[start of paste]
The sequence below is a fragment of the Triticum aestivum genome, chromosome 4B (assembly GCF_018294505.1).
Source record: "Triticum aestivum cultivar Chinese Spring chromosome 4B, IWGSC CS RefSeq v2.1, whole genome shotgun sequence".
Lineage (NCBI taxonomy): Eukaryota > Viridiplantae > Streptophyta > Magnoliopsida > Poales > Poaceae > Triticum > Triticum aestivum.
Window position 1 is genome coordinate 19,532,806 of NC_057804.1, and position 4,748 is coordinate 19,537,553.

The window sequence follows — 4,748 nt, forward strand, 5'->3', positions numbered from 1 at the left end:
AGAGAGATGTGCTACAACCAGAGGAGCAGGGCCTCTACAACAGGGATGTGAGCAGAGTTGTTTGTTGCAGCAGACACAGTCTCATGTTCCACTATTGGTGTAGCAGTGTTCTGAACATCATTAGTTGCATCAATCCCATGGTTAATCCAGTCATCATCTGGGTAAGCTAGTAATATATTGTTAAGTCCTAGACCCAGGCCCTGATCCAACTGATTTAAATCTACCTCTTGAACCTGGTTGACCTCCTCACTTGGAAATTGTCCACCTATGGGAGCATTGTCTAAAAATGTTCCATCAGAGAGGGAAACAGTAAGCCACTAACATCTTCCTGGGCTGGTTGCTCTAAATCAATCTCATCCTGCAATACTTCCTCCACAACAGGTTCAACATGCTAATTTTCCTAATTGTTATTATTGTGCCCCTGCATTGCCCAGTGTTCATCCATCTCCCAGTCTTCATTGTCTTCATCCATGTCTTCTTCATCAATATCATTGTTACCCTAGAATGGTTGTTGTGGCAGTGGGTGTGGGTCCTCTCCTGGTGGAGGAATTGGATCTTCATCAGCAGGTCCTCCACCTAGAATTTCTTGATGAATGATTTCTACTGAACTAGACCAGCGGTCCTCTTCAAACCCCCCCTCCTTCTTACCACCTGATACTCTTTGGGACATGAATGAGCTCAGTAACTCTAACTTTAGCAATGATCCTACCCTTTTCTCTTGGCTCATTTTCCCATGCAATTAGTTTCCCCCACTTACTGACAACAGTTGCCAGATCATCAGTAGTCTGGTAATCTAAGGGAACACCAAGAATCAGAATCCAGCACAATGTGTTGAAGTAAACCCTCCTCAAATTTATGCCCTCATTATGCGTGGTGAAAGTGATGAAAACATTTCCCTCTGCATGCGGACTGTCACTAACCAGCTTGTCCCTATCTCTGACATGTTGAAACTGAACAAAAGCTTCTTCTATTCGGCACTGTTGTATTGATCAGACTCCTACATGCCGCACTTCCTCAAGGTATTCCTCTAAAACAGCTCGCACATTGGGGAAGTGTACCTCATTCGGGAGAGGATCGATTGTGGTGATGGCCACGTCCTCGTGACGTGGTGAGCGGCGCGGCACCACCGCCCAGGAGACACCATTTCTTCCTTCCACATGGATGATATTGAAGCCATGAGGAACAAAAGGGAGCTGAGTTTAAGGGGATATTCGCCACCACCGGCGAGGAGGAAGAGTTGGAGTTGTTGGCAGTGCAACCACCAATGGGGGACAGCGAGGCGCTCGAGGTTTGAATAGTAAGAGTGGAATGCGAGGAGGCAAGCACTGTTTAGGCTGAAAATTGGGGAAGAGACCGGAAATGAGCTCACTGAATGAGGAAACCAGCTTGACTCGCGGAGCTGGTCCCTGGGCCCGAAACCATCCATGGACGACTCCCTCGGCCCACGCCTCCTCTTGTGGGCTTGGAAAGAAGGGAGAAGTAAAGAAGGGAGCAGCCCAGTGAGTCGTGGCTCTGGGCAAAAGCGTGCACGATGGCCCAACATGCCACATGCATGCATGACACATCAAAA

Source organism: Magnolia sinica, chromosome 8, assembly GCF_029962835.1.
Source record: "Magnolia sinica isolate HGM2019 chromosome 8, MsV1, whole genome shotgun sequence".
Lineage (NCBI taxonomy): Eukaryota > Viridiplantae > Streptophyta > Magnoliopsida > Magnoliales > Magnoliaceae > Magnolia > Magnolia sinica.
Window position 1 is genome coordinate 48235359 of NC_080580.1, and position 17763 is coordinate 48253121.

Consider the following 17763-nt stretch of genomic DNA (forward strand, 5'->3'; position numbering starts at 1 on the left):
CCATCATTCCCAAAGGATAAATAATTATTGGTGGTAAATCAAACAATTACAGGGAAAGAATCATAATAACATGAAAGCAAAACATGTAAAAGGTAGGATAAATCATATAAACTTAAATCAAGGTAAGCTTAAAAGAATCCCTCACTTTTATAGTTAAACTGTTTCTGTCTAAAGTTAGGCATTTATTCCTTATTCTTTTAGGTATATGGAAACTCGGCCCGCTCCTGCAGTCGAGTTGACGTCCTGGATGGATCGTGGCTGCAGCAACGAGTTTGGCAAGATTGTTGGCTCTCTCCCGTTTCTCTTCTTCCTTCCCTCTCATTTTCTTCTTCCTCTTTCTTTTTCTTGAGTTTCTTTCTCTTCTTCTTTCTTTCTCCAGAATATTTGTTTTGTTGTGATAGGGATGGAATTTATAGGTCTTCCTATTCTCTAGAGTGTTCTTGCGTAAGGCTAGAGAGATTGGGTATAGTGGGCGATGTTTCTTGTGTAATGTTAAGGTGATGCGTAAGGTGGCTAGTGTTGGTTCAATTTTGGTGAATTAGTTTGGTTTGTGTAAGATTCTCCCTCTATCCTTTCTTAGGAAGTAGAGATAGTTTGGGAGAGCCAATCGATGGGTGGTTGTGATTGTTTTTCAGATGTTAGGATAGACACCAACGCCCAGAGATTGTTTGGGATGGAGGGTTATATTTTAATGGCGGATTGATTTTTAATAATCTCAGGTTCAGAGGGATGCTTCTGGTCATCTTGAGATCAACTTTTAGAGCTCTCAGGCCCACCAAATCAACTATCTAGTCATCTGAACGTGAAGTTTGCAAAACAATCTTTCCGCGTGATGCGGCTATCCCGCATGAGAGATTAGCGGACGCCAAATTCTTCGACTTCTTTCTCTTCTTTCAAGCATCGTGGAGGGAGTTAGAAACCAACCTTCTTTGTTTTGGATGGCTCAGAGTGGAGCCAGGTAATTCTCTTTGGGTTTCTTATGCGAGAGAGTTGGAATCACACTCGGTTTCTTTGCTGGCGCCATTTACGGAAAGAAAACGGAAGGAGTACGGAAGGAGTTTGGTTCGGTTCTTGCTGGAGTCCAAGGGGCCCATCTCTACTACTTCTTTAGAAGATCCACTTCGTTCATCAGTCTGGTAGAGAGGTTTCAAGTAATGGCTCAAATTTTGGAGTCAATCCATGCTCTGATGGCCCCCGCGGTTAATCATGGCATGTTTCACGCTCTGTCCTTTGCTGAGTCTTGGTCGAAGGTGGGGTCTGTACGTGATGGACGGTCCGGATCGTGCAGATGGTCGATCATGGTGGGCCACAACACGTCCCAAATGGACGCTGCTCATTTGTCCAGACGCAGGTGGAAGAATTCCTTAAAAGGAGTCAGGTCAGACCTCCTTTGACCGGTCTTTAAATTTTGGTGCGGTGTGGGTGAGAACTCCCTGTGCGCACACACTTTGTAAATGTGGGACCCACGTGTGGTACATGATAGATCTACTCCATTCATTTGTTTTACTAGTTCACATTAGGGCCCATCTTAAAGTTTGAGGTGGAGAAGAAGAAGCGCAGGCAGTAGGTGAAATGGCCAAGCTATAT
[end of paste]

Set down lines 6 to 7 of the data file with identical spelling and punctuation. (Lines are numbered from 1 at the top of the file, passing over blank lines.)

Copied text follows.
AGAGAGATGTGCTACAACCAGAGGAGCAGGGCCTCTACAACAGGGATGTGAGCAGAGTTGTTTGTTGCAGCAGACACAGTCTCATGTTCCACTATTGGTGTAGCAGTGTTCTGAACATCATTAGTTGCATCAATCCCATGGTTAATCCAGTCATCATCTGGGTAAGCTAGTAATATATTGTTAAGTCCTAGACCCAGGCCCTGATCCAACTGATTTAAATCTACCTCTTGAACCTGGTTGACCTCCTCACTTGGAAATTGTCCACCTATGGGAGCATTGTCTAAAAATGTTCCATCAGAGAGGGAAACAGTAAGCCACTAACATCTTCCTGGGCTGGTTGCTCTAAATCAATCTCATCCTGCAATACTTCCTCCACAACAGGTTCAACATGCTAATTTTCCTAATTGTTATTATTGTGCCCCTGCATTGCCCAGTGTTCATCCATCTCCCAGTCTTCATTGTCTTCATCCATGTCTTCTTCATCAATATCATTGTTACCCTAGAATGGTTGTTGTGGCAGTGGGTGTGGGTCCTCTCCTGGTGGAGGAATTGGATCTTCATCAGCAGGTCCTCCACCTAGAATTTCTTGATGAATGATTTCTACTGAACTAGACCAGCGGTCCTCTTCAAACCCCCCCTCCTTCTTACCACCTGATACTCTTTGGGACATGAATGAGCTCAGTAACTCTAACTTTAGCAATGATCCTACCCTTTTCTCTTGGCTCATTTTCCCATGCAATTAGTTTCCCCCACTTACTGACAACAGTTGCCAGATCATCAGTAGTCTGGTAATCTAAGGGAACACCAAGAATCAGAATCCAGCACAATGTGTTGAAGTAAACCCTCCTCAAATTTATGCCCTCATTATGCGTGGTGAAAGTGATGAAAACATTTCCCTCTGCATGCGGACTGTCACTAACCAGCTTGTCCCTATCTCTGACATGTTGAAACTGAACAAAAGCTTCTTCTATTCGGCACTGTTGTATTGATCAGACTCCTACATGCCGCACTTCCTCAAGGTATTCCTCTAAAACAGCTCGCACATTGGGGAAGTGTACCTCATTCGGGAGAGGATCGATTGTGGTGATGGCCACGTCCTCGTGACGTGGTGAGCGGCGCGGCACCACCGCCCAGGAGACACCATTTCTTCCTTCCACATGGATGATATTGAAGCCATGAGGAACAAAAGGGAGCTGAGTTTAAGGGGATATTCGCCACCACCGGCGAGGAGGAAGAGTTGGAGTTGTTGGCAGTGCAACCACCAATGGGGGACAGCGAGGCGCTCGAGGTTTGAATAGTAAGAGTGGAATGCGAGGAGGCAAGCACTGTTTAGGCTGAAAATTGGGGAAGAGACCGGAAATGAGCTCACTGAATGAGGAAACCAGCTTGACTCGCGGAGCTGGTCCCTGGGCCCGAAACCATCCATGGACGACTCCCTCGGCCCACGCCTCCTCTTGTGGGCTTGGAAAGAAGGGAGAAGTAAAGAAGGGAGCAGCCCAGTGAGTCGTGGCTCTGGGCAAAAGCGTGCACGATGGCCCAACATGCCACATGCATGCATGACACATCAAAA

Source organism: Magnolia sinica, chromosome 8, assembly GCF_029962835.1.